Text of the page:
The main difficulty though: the translations. Some texts arrived to me in languages I do not speak; some were sent to me in poor English. It was critical to make the book accessible to a wide audience. I built up a team of translators and editors between Paris, Sevilla, New York and home. I had to remain faithful to the texts that were entrusted to me…

I also decided that every possible type of format should be represented: text messages, email, poetry, essay, interview, slam (my favorite!), traditional letter, journal entry…

The presentation of “Pearls around the Neck” was also decisive: I wanted an art piece. I had met Tim Gallo in Tokyo, we actually studied Japanese together! He is young, talented, audacious and authentic. Tim offered his pictures, adapting each photo to the words. Carrie Leigh Dickey had created a previous book of mine (a story book for children, also in three languages side-by-side): she offered to be responsible of the design.

Wake Forest University loved the project and published “Pearls” on their Digital Publishing web site. The true co-creators are: Brigitte de le Court, Carrie Leigh Dickey, Tim and I.

GV: Plus all people who inspired it! Could you please tell us how “Pearls around the Neck” was also inspired by Global Voices?

CB: Global Voices helped me to maintain a line, a choice in my subjects, to infuse me with a sense of urgency towards the themes I would chose to insert.

We pursue the same goal and I have been inspired by your articles and pieces. Reading Global Voices almost daily, it appeared to me that people I had met through the years and across the 17 countries I had resided in could help me write an anthology reporting their stories in different formats, in different languages (even Afrikaans or Wolof!).

Global Voices has inspired me in many different ways: the multi-linguistic availability of the readings and the multicultural background of the various writers; the broad amplitude of articles and the daring approach towards burning subjects with a marginal angle of view; the reality of the characters presented to the readers, people with stories, real women and men, not the front page magazine hero.

Precise stories reported by Global Voices inspired me and motivated me to seek writers around the world to be part of this anthology: Fallen Petal Roses from Myanmar; I great you Maria full of Grace from Congo, after the Global Voices reported on Doctor Denis MukwegeDearest Amalia was inspired by the GV article Mapa 76Perspectives – written by a 16 year old Indian girl – is her view about the power of mankind, feeding on the story of Pakistani teen activist Malala.

The pieces in the Pearl of Politics and the Pearl of Social Evolvement are very inspired the articles published by Global Voices. The Pearl of Social Engagement is totally linked to several posts. Let us consider us the entry about Japan on the 10 June 2013… a resonance of what was written last year in Pearls… a true and sincere exchange of emails revealing important questions. Journalism is everywhere!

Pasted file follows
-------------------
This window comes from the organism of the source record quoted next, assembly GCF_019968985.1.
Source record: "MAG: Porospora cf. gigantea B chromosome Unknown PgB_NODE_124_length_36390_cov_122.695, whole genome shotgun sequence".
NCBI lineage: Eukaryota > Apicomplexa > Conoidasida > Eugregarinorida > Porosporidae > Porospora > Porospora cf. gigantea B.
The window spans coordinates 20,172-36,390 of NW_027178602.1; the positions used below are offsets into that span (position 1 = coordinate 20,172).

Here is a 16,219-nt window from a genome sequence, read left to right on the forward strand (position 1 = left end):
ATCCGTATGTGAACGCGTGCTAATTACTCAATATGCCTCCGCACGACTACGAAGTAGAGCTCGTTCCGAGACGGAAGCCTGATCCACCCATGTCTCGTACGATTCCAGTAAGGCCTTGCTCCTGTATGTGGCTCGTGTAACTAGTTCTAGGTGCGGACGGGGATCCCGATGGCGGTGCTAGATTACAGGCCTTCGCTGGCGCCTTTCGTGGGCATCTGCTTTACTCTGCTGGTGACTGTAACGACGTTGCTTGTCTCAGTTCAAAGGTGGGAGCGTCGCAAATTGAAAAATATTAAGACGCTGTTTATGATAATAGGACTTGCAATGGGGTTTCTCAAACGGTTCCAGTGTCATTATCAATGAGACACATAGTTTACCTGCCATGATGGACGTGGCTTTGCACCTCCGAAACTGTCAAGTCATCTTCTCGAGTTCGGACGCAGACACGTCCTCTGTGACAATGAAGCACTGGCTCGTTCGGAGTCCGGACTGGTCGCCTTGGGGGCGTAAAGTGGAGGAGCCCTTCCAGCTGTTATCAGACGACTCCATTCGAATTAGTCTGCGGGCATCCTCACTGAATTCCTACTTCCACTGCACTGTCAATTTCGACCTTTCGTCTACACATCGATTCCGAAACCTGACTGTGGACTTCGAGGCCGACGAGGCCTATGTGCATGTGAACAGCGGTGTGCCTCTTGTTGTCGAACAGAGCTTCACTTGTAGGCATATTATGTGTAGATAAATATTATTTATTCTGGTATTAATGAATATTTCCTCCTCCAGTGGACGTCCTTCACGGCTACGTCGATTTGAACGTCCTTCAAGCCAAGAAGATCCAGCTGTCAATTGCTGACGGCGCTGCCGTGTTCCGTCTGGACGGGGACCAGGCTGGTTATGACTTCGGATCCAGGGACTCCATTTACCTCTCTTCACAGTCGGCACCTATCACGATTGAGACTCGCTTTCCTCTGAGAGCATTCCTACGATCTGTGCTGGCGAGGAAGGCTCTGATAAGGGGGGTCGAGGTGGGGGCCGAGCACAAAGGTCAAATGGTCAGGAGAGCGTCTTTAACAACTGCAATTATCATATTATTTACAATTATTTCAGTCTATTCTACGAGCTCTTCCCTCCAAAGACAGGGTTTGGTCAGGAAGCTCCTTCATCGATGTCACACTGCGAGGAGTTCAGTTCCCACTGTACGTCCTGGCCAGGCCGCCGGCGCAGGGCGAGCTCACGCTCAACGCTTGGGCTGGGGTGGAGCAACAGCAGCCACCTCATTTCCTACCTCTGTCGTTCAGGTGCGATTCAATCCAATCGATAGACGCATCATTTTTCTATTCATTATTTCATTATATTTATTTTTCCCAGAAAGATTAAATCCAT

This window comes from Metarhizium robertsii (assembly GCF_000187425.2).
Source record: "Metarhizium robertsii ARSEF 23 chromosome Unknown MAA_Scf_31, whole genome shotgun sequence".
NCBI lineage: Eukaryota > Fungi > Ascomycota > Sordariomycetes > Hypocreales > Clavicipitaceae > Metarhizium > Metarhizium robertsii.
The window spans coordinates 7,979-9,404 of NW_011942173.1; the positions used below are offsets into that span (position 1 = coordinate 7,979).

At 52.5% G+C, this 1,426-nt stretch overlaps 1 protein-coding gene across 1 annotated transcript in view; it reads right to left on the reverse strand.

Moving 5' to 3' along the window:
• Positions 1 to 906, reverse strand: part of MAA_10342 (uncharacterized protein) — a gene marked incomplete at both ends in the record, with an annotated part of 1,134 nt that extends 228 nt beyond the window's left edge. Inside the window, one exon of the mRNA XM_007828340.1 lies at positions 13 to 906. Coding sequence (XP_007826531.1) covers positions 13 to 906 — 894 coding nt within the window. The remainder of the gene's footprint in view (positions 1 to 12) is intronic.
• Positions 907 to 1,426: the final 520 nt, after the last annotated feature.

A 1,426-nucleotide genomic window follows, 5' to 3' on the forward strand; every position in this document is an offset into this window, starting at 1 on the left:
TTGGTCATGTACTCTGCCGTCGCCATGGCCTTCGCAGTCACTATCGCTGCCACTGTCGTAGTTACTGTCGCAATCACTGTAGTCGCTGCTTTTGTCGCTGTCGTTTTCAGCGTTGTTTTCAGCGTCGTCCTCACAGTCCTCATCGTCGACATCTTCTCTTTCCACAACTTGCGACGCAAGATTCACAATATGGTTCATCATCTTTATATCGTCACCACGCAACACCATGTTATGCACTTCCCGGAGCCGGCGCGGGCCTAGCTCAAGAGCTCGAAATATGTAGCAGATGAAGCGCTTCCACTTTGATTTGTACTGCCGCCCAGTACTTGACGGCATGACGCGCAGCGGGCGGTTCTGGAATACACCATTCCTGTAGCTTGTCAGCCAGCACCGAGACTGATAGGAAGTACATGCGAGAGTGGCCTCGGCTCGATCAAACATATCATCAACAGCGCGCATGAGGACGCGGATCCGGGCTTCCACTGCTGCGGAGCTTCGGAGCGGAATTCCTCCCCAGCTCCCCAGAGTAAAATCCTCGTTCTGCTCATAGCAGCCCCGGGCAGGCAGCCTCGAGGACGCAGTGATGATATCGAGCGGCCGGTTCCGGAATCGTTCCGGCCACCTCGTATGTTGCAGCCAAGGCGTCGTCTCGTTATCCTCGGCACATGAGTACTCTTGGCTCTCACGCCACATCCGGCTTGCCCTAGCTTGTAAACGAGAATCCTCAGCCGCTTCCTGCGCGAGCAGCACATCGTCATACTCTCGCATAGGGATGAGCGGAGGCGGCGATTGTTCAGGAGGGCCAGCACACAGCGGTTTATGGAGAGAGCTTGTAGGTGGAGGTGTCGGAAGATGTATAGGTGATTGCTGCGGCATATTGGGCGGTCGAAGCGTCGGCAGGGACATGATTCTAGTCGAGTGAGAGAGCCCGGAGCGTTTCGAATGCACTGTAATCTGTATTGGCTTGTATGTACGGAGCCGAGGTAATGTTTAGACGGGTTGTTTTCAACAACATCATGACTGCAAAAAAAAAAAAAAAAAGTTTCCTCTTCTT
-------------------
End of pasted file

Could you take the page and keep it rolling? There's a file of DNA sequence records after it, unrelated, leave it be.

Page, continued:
We swim in an ocean of news, we are sometimes aggressively visually overwhelmed by the quantity of informations that scroll on our computer screens: perishable crumbles of data to consume. Why not sharing the true simple facts, the stories that move us to the core?

Fallen Rose Petals by Ohmar Win, Rangoon, Burma

Photo that illustrates “Fallen Rose Petals: A Love Story or A Story of Falling Sex Education”. Essay and photo by Ohmar Win, Rangoon, Myanmar/Burma. Used with permission.

GV: It is good to hear that this book is, by definition, “unfinished and open for other pearls to be threaded onto the necklace”. What are the future plans for the book? Can readers collaborate to this necklace?

CB: “Pearls around the Neck” is now being presented and divulged in different ways. The goal actually is to offer the Pearls as extensively as possible and to create global empathy: this anthology was written and composed with the intent to awaken a different type of compassion towards traditional “information”. Every subject can be linked to a cause: see chapter 15.

I wish that the readers of Global Voices could have access to another tool of expression, that they would be inspired by Pearls and extend their participation just as we did by being creative. The stories published by Global Voices call for more Pearls to be written…in this sensitive, personal and intimate way. The material diffused by GV suggested me to go a step further…I need more stories to dwell in, more Pearls to thread…

Photo by Tim Gallo

Tim Gallo's photo that illustrates “The Amorous Battle”, a poem by Marisa Estelrich, U.S.A. Used with permission.

Free Download 

Pearls Around the Neck cover

Pearls book cover

“Pearls around the Neck” is published by Books 2 Live 4 and is available for download free of charge in English, French, and Spanish. It is also possible to buy a Kindle version of the book on Amazon.

The anthology is illustrated with provocative photos by Tokyo based Russian film-maker and photographer Tim Gallo, whose work is “varying, sometimes disturbing, also cruel, intelligent, young and contemporary”.

You can connect with Catherine on Twitter @cathdBeeckman and on Pearl's fan page on Facebook.